One of the less obvious symptoms of dementia is a compulsion to walk. Coupled with their problem with orientation this provides an explanation for the number of people with dementia who set out on a walk with purpose, become confused and inadvertently stray. This is particularly a problem for those in the earlier stages of dementia where there is a balance between risk and maintaining independence. Restricting an individual’s movements may be regarded as a breach of their rights so it is not taken lightly. It is therefore inevitable that some get lost.

As there appears to be no central agency collating details of missing persons, it is difficult to calculate the number of people with dementia who go missing. However, Biehal et al, 2003 analysed 2,000 case records from the National Missing Persons Bureau, and 114 questionnaire responses filled out by previously missing persons. Their report ‘Lost From View: A Study of Missing Persons In the UK’ recorded that the majority of adults who went missing unintentionally were over 60 years of age and were suffering from dementia. People with other forms of mental illness made up the remainder of the unintentionally missing adults.

There have been a number of initiatives aimed at speeding up the process of tracking and returning people with dementia who have strayed. Simon Cole made specific mention of his own Force (Leicestershire Police) working with the community to create safe places in places such as libraries, and Thames Valley Police which has a Neighbourhood Return System in which volunteers assist in searching for missing people. Meanwhile over three years Devon and Cornwall Police made 600 callouts to the Dartmoor Rescue Group to help their searches (BBC News Devon). Greater collaboration with the voluntary sector may well be part of the solution.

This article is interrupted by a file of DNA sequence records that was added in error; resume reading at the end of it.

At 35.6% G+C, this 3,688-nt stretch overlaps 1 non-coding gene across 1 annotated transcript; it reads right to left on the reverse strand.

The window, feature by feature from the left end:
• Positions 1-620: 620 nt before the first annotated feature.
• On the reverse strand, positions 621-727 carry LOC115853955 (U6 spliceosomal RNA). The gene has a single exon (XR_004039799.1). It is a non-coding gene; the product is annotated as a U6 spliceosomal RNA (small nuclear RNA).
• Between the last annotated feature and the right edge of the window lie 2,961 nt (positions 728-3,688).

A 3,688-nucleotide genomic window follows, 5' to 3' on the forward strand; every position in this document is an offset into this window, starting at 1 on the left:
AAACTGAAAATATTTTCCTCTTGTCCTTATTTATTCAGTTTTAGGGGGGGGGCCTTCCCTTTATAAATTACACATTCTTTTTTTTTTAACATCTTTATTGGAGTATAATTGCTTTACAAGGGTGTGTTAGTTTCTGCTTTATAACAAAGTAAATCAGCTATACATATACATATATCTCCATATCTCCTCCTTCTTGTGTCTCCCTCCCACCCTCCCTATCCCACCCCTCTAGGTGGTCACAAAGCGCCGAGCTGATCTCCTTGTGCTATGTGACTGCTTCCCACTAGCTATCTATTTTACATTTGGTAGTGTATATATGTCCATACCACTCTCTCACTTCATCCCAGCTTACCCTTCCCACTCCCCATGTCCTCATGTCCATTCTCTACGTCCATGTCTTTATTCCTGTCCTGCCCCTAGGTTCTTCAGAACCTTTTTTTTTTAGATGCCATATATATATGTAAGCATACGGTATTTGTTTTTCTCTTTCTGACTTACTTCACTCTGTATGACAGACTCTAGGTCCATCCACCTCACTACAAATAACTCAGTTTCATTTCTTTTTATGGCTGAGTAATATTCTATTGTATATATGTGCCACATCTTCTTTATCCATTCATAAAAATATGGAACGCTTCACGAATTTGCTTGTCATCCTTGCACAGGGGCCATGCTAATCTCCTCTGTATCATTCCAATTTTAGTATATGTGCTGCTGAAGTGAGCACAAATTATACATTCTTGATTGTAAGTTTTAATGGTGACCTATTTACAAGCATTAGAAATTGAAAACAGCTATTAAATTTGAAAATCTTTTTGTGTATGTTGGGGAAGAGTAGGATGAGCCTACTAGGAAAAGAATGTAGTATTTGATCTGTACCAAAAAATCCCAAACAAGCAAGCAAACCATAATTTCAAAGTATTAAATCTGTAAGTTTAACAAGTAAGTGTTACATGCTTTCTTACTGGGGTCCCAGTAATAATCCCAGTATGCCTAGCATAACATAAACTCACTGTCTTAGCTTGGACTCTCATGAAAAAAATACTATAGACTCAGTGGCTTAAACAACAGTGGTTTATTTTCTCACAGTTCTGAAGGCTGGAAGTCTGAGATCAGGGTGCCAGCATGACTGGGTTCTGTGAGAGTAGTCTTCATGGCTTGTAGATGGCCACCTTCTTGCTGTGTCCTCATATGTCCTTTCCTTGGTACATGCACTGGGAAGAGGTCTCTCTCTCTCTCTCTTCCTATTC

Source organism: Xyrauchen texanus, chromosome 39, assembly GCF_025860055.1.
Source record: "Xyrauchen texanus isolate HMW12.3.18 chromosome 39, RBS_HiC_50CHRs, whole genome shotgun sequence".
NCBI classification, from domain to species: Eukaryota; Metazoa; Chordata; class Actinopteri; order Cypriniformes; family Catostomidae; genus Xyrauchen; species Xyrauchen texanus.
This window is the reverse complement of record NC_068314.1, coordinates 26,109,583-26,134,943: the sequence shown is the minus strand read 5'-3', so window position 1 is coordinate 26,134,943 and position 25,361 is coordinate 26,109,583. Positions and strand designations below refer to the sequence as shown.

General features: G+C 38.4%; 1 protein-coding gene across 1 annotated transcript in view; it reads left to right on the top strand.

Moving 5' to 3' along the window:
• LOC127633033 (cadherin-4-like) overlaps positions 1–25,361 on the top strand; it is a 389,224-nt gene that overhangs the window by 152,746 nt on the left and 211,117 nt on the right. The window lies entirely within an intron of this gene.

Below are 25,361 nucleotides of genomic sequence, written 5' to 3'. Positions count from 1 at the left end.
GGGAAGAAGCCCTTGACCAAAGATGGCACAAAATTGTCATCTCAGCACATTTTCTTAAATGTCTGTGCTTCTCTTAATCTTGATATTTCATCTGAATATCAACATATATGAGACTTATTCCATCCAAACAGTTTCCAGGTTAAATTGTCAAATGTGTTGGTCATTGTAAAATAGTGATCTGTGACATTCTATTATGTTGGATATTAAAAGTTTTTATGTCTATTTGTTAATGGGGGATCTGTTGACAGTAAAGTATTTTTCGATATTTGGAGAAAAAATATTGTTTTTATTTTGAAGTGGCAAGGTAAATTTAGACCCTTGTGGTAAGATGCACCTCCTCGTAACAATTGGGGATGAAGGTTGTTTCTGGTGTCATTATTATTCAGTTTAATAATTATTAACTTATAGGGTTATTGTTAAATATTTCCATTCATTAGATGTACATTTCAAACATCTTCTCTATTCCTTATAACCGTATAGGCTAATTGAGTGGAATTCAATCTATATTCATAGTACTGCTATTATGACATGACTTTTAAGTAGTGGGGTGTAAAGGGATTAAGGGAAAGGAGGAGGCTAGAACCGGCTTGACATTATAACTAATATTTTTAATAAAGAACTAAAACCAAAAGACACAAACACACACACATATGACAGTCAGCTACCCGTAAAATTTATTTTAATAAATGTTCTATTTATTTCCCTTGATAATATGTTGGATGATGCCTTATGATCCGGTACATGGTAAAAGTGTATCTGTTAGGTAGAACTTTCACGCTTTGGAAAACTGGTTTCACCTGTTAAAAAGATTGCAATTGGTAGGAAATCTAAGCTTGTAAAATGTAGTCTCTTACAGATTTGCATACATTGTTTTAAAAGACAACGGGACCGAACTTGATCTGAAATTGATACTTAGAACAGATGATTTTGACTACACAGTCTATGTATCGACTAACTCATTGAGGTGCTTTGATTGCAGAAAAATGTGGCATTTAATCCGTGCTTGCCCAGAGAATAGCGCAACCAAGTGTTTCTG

Sussex Police tried a slightly unorthodox approach using GPS tagging technology previously associated with wrongdoers as an effective way of locating missing people with dementia. Although given guarded approval by the Alzheimer’s Society, the scheme attracted considerable adverse criticism for being ‘barbaric’ or a breach of human rights. It is obviously difficult to get the balance right.

The extent of police involvement with people with dementia is determined not only by policy and the size of the affected population, but also by the expectations and provisions of other agencies.

As great a problem for the police as the missing person with dementia is the individual who is not on the missing list, but whose behaviour raises concerns about their mental faculties. The police have limited options available to them for dealing with such a case. This is possibly best illustrated through the case of Mr Hipolit Konrad Legowski an 87 year old Polish man who got lost whilst on a journey in his car.

Police became concerned about his welfare after stopping him for driving erratically. They called an ambulance but were advised that Mr Legowski was medically fit so they detained him under Section 136 of the Mental Health Act.